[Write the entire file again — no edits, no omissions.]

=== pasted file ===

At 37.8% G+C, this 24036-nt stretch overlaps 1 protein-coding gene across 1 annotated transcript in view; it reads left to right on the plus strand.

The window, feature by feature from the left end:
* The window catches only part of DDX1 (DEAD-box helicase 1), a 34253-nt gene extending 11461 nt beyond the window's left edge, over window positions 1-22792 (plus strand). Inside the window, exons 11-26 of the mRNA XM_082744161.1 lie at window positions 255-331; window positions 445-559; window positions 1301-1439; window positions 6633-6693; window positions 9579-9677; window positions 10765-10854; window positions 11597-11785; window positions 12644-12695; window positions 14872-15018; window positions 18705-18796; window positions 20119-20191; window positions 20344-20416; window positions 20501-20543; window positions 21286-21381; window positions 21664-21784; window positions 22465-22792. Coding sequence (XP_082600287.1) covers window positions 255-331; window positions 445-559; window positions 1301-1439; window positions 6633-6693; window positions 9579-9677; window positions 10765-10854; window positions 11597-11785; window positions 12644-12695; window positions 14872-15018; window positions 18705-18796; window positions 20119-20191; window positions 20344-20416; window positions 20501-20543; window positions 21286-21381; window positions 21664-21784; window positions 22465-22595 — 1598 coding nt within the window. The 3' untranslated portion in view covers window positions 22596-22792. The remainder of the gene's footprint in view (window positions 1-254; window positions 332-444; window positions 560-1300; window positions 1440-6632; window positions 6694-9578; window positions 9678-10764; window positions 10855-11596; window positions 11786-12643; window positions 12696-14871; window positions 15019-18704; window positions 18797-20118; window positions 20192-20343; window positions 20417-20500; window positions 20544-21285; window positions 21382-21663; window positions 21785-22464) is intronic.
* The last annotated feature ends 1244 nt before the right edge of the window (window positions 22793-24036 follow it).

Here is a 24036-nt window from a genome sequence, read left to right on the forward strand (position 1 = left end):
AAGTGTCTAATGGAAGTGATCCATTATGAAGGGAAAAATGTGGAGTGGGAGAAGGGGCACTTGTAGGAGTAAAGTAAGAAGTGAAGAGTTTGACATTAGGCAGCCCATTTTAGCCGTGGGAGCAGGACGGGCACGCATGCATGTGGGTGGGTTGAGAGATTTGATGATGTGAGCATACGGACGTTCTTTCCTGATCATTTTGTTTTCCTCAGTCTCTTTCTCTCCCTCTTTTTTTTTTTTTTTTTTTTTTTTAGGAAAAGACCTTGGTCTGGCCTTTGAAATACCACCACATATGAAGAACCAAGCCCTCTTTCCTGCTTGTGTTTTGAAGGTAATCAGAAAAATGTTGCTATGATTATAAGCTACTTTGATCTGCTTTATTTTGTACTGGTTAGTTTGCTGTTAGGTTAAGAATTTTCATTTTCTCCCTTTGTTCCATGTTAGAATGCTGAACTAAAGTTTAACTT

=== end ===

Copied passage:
At 37.8% G+C, this 24036-nt stretch overlaps 1 protein-coding gene across 1 annotated transcript in view; it reads left to right on the plus strand.

The window, feature by feature from the left end:
* The window catches only part of DDX1 (DEAD-box helicase 1), a 34253-nt gene extending 11461 nt beyond the window's left edge, over window positions 1-22792 (plus strand). Inside the window, exons 11-26 of the mRNA XM_082744161.1 lie at window positions 255-331; window positions 445-559; window positions 1301-1439; window positions 6633-6693; window positions 9579-9677; window positions 10765-10854; window positions 11597-11785; window positions 12644-12695; window positions 14872-15018; window positions 18705-18796; window positions 20119-20191; window positions 20344-20416; window positions 20501-20543; window positions 21286-21381; window positions 21664-21784; window positions 22465-22792. Coding sequence (XP_082600287.1) covers window positions 255-331; window positions 445-559; window positions 1301-1439; window positions 6633-6693; window positions 9579-9677; window positions 10765-10854; window positions 11597-11785; window positions 12644-12695; window positions 14872-15018; window positions 18705-18796; window positions 20119-20191; window positions 20344-20416; window positions 20501-20543; window positions 21286-21381; window positions 21664-21784; window positions 22465-22595 — 1598 coding nt within the window. The 3' untranslated portion in view covers window positions 22596-22792. The remainder of the gene's footprint in view (window positions 1-254; window positions 332-444; window positions 560-1300; window positions 1440-6632; window positions 6694-9578; window positions 9678-10764; window positions 10855-11596; window positions 11786-12643; window positions 12696-14871; window positions 15019-18704; window positions 18797-20118; window positions 20192-20343; window positions 20417-20500; window positions 20544-21285; window positions 21382-21663; window positions 21785-22464) is intronic.
* The last annotated feature ends 1244 nt before the right edge of the window (window positions 22793-24036 follow it).

Here is a 24036-nt window from a genome sequence, read left to right on the forward strand (position 1 = left end):
AAGTGTCTAATGGAAGTGATCCATTATGAAGGGAAAAATGTGGAGTGGGAGAAGGGGCACTTGTAGGAGTAAAGTAAGAAGTGAAGAGTTTGACATTAGGCAGCCCATTTTAGCCGTGGGAGCAGGACGGGCACGCATGCATGTGGGTGGGTTGAGAGATTTGATGATGTGAGCATACGGACGTTCTTTCCTGATCATTTTGTTTTCCTCAGTCTCTTTCTCTCCCTCTTTTTTTTTTTTTTTTTTTTTTTTAGGAAAAGACCTTGGTCTGGCCTTTGAAATACCACCACATATGAAGAACCAAGCCCTCTTTCCTGCTTGTGTTTTGAAGGTAATCAGAAAAATGTTGCTATGATTATAAGCTACTTTGATCTGCTTTATTTTGTACTGGTTAGTTTGCTGTTAGGTTAAGAATTTTCATTTTCTCCCTTTGTTCCATGTTAGAATGCTGAACTAAAGTTTAACTT